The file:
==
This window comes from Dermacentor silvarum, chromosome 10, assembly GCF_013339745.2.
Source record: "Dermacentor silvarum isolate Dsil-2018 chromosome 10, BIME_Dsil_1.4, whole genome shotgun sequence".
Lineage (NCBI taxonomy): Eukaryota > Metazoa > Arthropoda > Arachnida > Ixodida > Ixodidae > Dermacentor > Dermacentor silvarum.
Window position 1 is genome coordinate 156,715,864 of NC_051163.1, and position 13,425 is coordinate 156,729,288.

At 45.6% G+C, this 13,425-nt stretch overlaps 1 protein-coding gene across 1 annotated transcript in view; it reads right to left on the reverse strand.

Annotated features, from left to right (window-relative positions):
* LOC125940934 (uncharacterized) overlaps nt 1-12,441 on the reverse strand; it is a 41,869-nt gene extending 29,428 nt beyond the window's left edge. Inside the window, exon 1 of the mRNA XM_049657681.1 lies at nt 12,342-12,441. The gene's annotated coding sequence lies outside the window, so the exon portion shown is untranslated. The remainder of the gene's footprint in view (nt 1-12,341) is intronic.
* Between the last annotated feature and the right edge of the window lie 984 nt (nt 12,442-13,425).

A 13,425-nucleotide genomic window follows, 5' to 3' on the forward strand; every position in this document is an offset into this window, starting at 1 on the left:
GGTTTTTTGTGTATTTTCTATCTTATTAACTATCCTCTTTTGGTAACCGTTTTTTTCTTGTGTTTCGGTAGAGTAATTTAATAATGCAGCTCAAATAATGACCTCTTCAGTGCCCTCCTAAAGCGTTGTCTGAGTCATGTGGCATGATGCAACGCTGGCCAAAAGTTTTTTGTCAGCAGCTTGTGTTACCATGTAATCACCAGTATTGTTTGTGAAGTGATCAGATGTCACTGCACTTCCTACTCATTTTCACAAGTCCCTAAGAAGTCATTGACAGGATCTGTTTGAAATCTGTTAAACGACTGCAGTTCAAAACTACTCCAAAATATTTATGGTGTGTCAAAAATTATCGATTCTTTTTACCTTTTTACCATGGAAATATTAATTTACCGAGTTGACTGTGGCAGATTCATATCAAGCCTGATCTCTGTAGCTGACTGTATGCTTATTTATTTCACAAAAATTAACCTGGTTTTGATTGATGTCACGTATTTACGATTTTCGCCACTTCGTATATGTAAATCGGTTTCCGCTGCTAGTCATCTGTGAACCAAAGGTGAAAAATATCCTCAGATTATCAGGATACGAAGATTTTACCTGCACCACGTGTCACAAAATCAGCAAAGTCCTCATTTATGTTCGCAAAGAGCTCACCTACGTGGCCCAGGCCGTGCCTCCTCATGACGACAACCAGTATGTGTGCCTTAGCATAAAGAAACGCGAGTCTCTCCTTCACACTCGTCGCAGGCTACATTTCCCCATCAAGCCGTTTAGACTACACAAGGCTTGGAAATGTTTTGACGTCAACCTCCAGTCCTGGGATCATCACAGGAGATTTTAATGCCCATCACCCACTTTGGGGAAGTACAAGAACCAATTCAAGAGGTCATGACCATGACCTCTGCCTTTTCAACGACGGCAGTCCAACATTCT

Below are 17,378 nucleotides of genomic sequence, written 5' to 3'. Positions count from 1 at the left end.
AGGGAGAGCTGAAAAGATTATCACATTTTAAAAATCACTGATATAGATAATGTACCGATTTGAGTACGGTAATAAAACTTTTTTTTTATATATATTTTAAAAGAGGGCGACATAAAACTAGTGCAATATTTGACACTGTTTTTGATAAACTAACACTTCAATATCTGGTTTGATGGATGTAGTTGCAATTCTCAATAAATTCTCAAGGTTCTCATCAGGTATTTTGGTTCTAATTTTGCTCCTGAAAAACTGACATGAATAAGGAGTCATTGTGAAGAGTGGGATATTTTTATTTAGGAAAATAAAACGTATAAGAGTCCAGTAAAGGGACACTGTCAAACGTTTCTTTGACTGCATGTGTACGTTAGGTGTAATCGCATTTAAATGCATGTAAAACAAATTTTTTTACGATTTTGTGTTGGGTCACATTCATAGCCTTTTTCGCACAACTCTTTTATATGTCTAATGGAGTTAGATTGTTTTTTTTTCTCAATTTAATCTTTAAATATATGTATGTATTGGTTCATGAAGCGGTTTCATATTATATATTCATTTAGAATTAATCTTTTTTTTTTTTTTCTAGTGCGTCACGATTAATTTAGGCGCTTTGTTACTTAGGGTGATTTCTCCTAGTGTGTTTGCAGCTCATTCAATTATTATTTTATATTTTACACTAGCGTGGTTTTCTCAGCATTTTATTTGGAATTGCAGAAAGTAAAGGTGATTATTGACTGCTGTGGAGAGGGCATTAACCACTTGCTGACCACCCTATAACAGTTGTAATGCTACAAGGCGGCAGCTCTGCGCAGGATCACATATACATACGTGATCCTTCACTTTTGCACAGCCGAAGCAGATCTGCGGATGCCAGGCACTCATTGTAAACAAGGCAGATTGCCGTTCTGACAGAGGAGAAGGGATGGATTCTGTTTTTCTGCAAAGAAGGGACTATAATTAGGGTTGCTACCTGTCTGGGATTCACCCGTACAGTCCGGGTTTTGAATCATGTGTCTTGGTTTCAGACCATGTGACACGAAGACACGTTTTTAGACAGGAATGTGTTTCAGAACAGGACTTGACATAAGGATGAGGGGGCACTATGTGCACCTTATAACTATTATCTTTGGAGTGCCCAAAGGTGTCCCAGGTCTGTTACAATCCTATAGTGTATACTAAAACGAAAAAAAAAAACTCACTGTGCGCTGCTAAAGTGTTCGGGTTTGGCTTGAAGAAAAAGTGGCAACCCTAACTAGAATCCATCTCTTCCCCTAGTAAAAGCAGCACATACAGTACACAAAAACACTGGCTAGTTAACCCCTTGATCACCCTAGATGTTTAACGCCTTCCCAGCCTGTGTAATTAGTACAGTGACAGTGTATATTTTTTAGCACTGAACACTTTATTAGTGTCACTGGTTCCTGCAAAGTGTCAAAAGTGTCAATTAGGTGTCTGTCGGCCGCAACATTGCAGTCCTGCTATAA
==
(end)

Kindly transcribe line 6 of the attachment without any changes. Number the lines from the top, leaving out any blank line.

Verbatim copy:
Annotated features, from left to right (window-relative positions):